Kayla Lindsay stood on the stage in the former Kalispell Senior Center building and immediately knew that it was the beginning to a new journey in her life, one that would hopefully create lasting change for the Kalispell community.
It had been a lark, visiting the building now that it was up for sale, but as a licensed realtor with an extensive background in theater, Lindsay saw the listing as a potential spot for a future performing arts center in the county’s most populated city.
It would be a place for valley residents of all ages, but especially for kids and teens in Kalispell who need a productive place to go.
“I stood on that little, tiny stage, and I just saw this vision of this space being alive and cathartic and involved and in action,” Lindsay said.
The moment brought her to tears, filling her with inspiration and passion. But beyond that, Lindsay knew she couldn’t just hope for a new performing arts space in her hometown — she had to take action herself.
“The city has been talking about a performing arts center since I was 12,” Lindsay said. “When I was in that space, I decided, ‘We’ve got to make this work.’”
It would take a team to pull it off, and Lindsay knew that would mean building an organization around the idea. Automatically, she said, she knew it would have to be a nonprofit.
Deciding to start a nonprofit as opposed to a for-profit business is one of the first key steps in the journey to developing a new entity, according to Chany Ockert, a Bigfork-based certified fundraising executive assisting nonprofit development.
Having a dream and the passion to make it a reality are necessary, she said, but after that, deciding whether or not to have a for-profit business usually comes down to funding.
A for-profit business gets its revenue from the customer, whereas a nonprofit serves a population while receiving revenue from a different source, such as donations and federal and state grants.
In some cases, it makes sense for a new organization to become a for-profit business, Ockert said, in which case it is referred to the Small Business Development Center – which is the local arm of the federal Small Business Administration office – for the next steps.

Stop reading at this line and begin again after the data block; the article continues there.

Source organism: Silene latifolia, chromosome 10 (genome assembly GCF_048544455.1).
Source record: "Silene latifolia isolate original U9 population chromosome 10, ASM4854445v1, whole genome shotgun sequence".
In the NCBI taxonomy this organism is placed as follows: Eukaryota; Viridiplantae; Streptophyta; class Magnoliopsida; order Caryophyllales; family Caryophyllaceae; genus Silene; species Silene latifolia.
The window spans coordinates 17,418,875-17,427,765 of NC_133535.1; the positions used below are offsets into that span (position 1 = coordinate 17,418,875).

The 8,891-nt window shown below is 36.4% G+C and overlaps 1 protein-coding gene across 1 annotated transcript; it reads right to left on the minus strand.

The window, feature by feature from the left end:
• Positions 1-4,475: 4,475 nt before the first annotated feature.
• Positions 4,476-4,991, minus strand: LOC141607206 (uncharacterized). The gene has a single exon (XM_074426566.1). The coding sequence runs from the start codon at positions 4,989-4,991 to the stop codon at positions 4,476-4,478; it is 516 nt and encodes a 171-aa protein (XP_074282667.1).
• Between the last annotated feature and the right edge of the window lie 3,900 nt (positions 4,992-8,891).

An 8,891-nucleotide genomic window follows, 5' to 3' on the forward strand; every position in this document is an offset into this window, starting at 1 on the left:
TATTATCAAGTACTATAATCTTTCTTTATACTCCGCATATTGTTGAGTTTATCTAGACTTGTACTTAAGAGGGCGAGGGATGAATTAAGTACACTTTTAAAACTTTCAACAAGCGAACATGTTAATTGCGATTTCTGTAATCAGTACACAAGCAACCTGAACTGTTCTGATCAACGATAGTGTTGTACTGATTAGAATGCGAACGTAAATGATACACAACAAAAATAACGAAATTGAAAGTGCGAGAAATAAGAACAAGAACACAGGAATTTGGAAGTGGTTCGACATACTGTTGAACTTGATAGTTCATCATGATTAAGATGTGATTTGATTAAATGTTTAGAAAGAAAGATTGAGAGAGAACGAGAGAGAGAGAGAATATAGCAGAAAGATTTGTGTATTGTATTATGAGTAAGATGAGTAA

In some cases, it makes sense for a new organization to become a for-profit business, Ockert said, in which case it is referred to the local Small Business Administration office for the next steps.
Once an organization decides to go the nonprofit route, there are a few questions to consider before starting, according to the Montana Nonprofit Association. A potential new entity should consider if there is a demonstrated need for the project or service that isn’t being fulfilled elsewhere, and if anyone else is doing it locally, statewide, regionally, or nationally.
There is also a chance that the idea could fold into the existing infrastructure of other organizations already set up.
“We also encourage individuals to talk with other existing nonprofits and see if it is possible for them to be part of another organization,” Ockert said.
Though her nonprofit idea is only a few weeks old, Lindsay said she’s making considerable headway. Plenty of people in the community have the same goal, she said, and have reached out. Making connections and having persistence have been key.
Tentatively, the project is called Kalispell Kaleidoscope Center, and Lindsay has a couple of potential properties she’s exploring, including the Kalispell Senior Center. The next steps are figuring out if she needs to start her own entity or simply resurrect a previous one, then forming a clear vision of what the nonprofit will and won’t do, which she will work on with the assistance of the professionals at Montana West Economic Development.
Kim Morisaki, director of marketing and business development for MWED, said her organization can help with marketing plans, community connections, establishing mentor relationships, among other business-related services.
Then, Lindsay will have to build a board of directors for the organization.
“Because of the privilege of having tax exemption and deduction, there is a requirement for (a nonprofit) to be governed by a set of volunteers, a board of directors,” Ockert said.
The board has the power to hire and fire the nonprofit’s executive director, which Lindsay acknowledges would likely have to be a paid position in her future organization. That would require grant funding, about which she feels confident.
A nonprofit would then go through the steps to incorporation as a 501(c)(3) organization in Montana, which involves considerable paperwork from the state and Internal Revenue Service. A full rundown is available on the Montana Nonprofit Association website.
Lindsay said she knows there’s a market for a performing arts center and programming for kids and teens because of the success of such programs in Whitefish and Bigfork. Adding that to Kalispell would give kids who aren’t interested in church or school activities a place to learn and express themselves.
She believes in her project to the extent that she predicts the center will be active by 2020, hosting monthly productions. So far, building a nonprofit has meant a new balancing act in her life, squaring it with time needed for her career and family.
But already, the journey has been worth it.
“It’s pushed me out of my comfort zone, and I really needed that,” Lindsay said.
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